Or a lunatic, extremist or just someone whose opinion you would dismiss were you really to know him.
Like the famous 1993 New Yorker cartoon, where one dog explains to the other that “On the Internet, nobody knows you are a dog,” we are inundated today with information from sources we know nothing about. So though it is unlikely that the blog or column that you are reading actually was written by a dog, it is more than possible that it was written by someone with a personal or political agenda.
Over the past two decades, the media have undergone a massive evolution with the introduction of new technologies. From the onset of cable TV with its nonstop 24-hour news networks, to the rise of the Internet, we have become inundated with an ever increasing number of “news” sources, some more credible than others.
For whatever reason, when the written word appears on the computer screen, readers check their critical thinking skills at the keyboard. We teach our children to be wary of “friends” who approach them online, while we willingly believe “facts” written by people about whom we know nothing.
Online bloggers have become arbiters of truth. Suddenly these random commentators, who often write nothing more than unsubstantiated remarks and nearly libelous personal observations, have access to a wide public forum without any context.
When I was a young editor working at The Jerusalem Post, the legendary Alex Berlyne would walk around the newsroom repeating his golden rule of reporting: “If your mother says she loves you, check it out.” Confirmation by a second source was the rule, not the exception. Journalists saw themselves as servants of the third estate committed to unraveling the truth and defending the greater public good.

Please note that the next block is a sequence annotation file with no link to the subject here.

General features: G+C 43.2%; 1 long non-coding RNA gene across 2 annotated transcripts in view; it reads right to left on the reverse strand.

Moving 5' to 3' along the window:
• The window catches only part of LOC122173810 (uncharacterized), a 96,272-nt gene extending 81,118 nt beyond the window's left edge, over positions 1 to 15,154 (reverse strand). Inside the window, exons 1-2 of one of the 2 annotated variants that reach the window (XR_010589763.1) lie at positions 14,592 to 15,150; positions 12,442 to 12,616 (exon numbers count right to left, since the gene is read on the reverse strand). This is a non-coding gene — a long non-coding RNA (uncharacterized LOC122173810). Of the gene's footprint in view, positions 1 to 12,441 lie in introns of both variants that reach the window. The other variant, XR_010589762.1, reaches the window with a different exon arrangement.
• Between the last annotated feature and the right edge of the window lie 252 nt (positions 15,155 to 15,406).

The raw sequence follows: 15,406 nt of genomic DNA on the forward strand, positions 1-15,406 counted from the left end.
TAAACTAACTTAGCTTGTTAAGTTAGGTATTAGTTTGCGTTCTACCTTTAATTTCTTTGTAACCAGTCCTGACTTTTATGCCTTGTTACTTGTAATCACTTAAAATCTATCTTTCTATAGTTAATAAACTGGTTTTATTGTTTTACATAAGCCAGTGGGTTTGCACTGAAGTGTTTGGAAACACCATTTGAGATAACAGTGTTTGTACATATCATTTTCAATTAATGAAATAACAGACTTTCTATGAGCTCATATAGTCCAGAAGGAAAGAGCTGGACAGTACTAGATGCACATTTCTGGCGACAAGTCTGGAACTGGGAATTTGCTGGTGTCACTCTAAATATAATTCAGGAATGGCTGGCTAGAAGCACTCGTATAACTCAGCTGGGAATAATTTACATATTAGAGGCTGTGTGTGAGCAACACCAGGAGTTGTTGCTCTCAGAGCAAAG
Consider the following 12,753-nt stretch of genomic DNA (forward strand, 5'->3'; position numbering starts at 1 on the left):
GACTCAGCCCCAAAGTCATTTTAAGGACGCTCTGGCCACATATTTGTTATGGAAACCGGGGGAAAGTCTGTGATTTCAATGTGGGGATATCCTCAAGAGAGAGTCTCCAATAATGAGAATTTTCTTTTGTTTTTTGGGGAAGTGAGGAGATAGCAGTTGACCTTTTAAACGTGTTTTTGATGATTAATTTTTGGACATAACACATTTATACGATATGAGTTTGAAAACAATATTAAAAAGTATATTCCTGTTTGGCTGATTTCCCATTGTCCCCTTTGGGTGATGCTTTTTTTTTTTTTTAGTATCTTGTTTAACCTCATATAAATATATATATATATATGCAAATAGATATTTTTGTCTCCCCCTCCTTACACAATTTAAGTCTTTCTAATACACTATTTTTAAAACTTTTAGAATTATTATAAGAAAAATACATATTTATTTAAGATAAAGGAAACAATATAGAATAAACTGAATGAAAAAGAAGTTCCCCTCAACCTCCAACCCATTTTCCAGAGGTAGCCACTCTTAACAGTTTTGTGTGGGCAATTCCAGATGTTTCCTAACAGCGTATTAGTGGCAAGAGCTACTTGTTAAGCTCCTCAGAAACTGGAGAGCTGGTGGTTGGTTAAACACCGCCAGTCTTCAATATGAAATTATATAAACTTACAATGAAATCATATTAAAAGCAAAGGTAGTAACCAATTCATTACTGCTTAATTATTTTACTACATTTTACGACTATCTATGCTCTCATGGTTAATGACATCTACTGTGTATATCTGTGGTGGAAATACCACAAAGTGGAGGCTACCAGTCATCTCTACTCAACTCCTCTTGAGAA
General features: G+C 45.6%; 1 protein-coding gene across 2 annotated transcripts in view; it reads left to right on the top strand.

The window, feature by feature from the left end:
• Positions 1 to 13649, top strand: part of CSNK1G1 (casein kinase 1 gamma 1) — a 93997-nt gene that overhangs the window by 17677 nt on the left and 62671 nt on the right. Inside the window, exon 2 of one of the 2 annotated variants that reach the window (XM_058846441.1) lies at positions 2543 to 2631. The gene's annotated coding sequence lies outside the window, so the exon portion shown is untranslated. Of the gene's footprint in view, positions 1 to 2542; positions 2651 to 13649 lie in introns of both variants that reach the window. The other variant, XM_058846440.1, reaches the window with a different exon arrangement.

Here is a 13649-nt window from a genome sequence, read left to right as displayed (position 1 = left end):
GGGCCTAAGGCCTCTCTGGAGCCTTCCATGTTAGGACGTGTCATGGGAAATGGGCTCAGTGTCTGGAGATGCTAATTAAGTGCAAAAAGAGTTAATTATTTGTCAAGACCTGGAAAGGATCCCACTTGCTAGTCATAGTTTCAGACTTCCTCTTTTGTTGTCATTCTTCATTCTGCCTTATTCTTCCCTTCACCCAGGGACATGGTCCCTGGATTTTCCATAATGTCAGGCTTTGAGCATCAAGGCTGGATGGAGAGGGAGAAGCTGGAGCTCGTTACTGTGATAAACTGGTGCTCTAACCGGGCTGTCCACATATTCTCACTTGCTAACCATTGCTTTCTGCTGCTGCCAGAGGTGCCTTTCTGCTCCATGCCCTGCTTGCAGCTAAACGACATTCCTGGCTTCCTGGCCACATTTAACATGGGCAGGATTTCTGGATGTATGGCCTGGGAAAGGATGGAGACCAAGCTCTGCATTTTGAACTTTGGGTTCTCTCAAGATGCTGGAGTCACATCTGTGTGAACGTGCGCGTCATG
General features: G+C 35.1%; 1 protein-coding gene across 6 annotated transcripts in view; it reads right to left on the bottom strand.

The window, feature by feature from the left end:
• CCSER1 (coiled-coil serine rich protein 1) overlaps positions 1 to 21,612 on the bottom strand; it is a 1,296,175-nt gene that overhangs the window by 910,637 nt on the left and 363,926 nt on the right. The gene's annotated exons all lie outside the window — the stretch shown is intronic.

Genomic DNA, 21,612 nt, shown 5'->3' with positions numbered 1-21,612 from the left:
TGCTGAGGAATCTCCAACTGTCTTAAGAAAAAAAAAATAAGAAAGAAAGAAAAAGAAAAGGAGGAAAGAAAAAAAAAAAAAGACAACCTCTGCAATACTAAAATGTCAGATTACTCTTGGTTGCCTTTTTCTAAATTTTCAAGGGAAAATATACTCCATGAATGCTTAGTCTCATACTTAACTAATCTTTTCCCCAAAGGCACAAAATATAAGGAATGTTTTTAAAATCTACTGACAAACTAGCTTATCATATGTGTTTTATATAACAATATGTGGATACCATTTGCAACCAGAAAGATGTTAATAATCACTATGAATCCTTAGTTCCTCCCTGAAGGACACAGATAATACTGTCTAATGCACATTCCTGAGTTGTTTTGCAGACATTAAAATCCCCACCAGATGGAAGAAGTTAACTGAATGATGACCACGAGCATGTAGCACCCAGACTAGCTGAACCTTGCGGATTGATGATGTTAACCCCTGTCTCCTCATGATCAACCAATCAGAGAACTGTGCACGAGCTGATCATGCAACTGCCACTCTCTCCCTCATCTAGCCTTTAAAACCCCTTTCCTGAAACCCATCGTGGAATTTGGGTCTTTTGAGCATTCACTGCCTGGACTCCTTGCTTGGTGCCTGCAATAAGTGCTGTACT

No such standards apply to bloggers or, for that matter, columnists now appearing in your daily paper. Once segregated onto pages clearly labeled as opinion, these essays have become an inexpensive source of page filler and page views. News sites link to a range of writers under the banner that all opinions are equal without vetting credentials. And we, as consumers, rarely check the background of the writer, trusting that someone has done the legwork. But that simply isn’t so.
Recent events around the world remind us once again that in the open marketplace of ideas, the loudest voices are usually those of the most extreme points of view. Talk radio has become talk-back Internet, where one link simply leads to another. Without the moderating influence of editorial accountability, the blogosphere has become a place of black and white, with no room for the gray tones of a more complex reality.
This is particularly true in Israel, where bloggers are taking a cue from the country’s politicians and turning up the volume of the debate. Labels such as anti-Zionist and fascist are the new grenades being tossed around in a battle of the words that has turned cyberspace into a very dangerous place. More often than not, it turns out that those at the forefront of the battle are motivated by their own agenda, positioning extreme ideologies as an objective reality. Scratch a blogger behind the ears and you may discover his political affiliations are not what you expected.
This is where we as consumers have to learn to be wary. We have to sniff out the reliable commentators, research our sources carefully and become our own investigative journalists.
So the next time you read a blog or column citing seemingly shocking “facts,” check out the source. You may just find that the writer’s name is Rover.
(Faye Bittker is a former journalist who now works in media relations at an Israeli university.)
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